- U.S. IPO Market on Track for Slowest Month Since Recession: Zero listings so far this month as volatility shakes stocks
- ‘Revenant’ Climbs to Box-Office Lead After Oscar Nominations: Collected $16m in U.S. and Canadian theaters, Rentrak said
- Goldman’s Cohn Says Sell Treasuries; Morgan Stanley Is Bullish: Goldman Sachs President Gary Cohn says Treasury yields will probably rise, just as Morgan Stanley predicts the opposite
- Puerto Rico Electric Maintains Talks After Debt Plan Expires: Puerto Rico’s main electricity provider and its bondholders are continuing negotiations even after a plan to restructure nearly $9b of debt terminated Friday
- SandRidge Said to Explore Debt Restructuring Options: Reuters: Has been in talks with investment banks, law firms about hiring restructuring advisers
- Greenlight Capital to Get SunEdison Board Seat, WSJ Reports: Greenlight likely to pick director from outside firm, WSJ said
- Yahoo Said to Speed Up Stock Option Vesting: Business Insider: Co. to accelerate stock option grants to begin vesting after 1 mo. rather than 1 yr in attempt to stem departures
- Samsung Bioepis Delays Nasdaq IPO, The Bell Reported: Co., which had aimed to list shrs on Nasdaq in 1H, “indefinitely” delays IPO plan, The Bell reported in a story available to subscribers on Jan. 22
- Ford to Exit All Operations in Japan, Indonesia This Yr: Reuters
- Hilton Says New Tru Hotels May Become Company’s Biggest Brand
Bulletin Headline Summary from RanSquawk and Bloomberg
- Oil has sold off in European trade, following comments from Saudi Aramco's Chairman that they will continue to sustain investments in the wake of lower oil prices
- European equities are mixed, with last week's Draghi-effect no longer at the forefront. FX is taking a breather after a tumultuous start to the year
- Looking ahead at the calendar today, highlights include speeches from ECB's Lautenschlager and ECB's Draghi as well as earnings from McDonalds, Kimberly-Clark and Halliburton
- Treasuries rally overnight led by long-end as world equity markets mixed; week offers Fed rate decision on Wednesday and $90b UST note auctions beginning tomorrow with $26b 2Y.
- Federal Reserve Chair Yellen and her colleagues have so far found themselves wrong-footed by the stronger dollar after they raised interest rates last month for the first time since 2006
- ECB’s Draghi is about to receive his first major clue of 2016 on Friday as to whether the euro area needs more stimulus with inflation still only a fraction of the goal of just under 2% -- a target the ECB president hasn’t met in nearly three years
- BOJ Governor Kuroda spoke at Davos ahead of what could be an agonizing decision about whether to add to the central bank’s record asset-purchase program
- The PBOC is adding administrative orders to its toolbox to calm money markets amid record capital outflows and a surge in cash demand, ordering some banks to cancel repurchase agreements at interest rates it deemed excessive
- German business confidence fell for a second month in January in a sign that companies in Europe’s largest economy are increasingly worried about slowing global growth
- Russia’s economy, facing renewed pressure from plunges in energy prices and the ruble, contracted the most since 2009 last year on oil’s decline and sanctions over the conflict in Ukraine that curbed access to international financing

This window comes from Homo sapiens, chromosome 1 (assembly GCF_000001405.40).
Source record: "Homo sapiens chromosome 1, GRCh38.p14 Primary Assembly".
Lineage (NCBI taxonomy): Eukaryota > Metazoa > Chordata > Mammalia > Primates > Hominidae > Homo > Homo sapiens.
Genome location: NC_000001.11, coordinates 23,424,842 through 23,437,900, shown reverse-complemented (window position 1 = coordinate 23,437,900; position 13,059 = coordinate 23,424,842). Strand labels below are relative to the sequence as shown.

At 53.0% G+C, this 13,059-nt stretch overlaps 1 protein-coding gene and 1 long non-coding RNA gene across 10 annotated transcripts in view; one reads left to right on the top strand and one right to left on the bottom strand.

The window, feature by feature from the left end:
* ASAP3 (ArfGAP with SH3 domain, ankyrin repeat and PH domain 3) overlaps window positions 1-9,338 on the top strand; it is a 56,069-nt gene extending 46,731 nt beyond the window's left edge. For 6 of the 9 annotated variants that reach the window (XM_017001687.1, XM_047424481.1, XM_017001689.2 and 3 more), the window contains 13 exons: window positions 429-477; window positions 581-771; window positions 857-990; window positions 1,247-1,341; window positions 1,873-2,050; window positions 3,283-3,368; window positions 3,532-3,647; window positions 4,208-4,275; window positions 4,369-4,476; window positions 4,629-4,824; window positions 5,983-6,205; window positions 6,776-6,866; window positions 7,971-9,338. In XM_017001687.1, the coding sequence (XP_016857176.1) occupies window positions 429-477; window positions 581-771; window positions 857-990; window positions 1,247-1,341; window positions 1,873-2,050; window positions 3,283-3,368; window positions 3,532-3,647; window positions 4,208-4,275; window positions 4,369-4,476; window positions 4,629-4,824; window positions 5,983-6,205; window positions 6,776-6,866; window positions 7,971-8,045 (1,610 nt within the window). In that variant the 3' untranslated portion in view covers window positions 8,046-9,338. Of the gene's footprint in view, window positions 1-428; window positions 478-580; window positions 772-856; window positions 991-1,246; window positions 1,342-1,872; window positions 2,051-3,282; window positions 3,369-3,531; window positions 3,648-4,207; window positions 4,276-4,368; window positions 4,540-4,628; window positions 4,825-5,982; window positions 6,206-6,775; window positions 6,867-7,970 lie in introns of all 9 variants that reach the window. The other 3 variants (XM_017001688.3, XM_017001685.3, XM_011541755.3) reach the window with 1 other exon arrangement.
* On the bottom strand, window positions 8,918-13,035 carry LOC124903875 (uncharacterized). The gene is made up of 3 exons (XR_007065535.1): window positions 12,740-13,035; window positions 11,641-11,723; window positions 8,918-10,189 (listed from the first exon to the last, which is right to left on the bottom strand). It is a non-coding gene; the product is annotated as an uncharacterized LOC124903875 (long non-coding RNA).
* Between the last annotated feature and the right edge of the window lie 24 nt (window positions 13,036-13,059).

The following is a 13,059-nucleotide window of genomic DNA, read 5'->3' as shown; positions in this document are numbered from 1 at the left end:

- In today’s bond market, there’s plenty of hand-wringing about liquidity, or rather, the lack of it. But it’s become so pervasive that even in the market for U.S. Treasuries buyers are gravitating to the newest, easiest-to-sell debt
- $28.825b IG corporates priced last week along with $1.3b HY. BofAML Corporate Master Index OAS 2bp lower Friday at +196 to end week 7bp wider; 2015 range 180/129. High Yield Master II OAS tightened 26bp to +787 to end week 2bp tighter; 2015 range 733/438
- Sovereign 10Y bond yields mostly steady except for Greece will widen 19bp. Asian stocsk rally, European stocks mixed; U.S. equity-index futures drop. Crude oil drops, copper and gold higher
US Event Calendar
- 9:30am: Dallas Fed Mfg Activity, Jan., est. -14 (prior -20.1)
- 1:00pm: ECB’s Draghi speaks in Frankfurt
Jim Reid completes the overnight wrap
The market's allergic reaction so far in 2016 has eased for now and we're actually only 2% off a bull market in Oil (based on the March WTI contract) after an 18% rally since the lows near Wednesday's close. That included a 9% surge on Friday alone and while the prospects for further central bank stimulus and a general bounce off the recent record lows are playing their part, some comments out of Saudi Arabia suggesting that $30 oil is irrational as well as the prospect of those extreme winter conditions in the US over the weekend were also to partly to blame.
In fact, as much as last week felt horrible for large parts of it it's worth pointing out that the S&P500, DAX, CAC, FTSE and Oil were up +1.41%, +2.30%, +3.01%, +1.65% and +5.92% respectively on the week. Elsewhere crossover was 15bps tighter and CDX IG 6bps tighter. US HY energy spreads finished the week 20bps wider but that included a 101bp move wider on Wednesday alone, with spreads actually 80bps tighter in the last two days of the week. Although we continue to think the global financial system is fundamentally broken and the global economy is in a secular stagnation funk we do think that the cycle has a few quarters of life left in it yet even if recent events have made us much more nervous that the next downturn could come a year earlier than we've been thinking for some time. When inflation is this low central banks can still play a part keeping the plates spinning and when oil is this low the consumer can offset the severe structural issues for a while.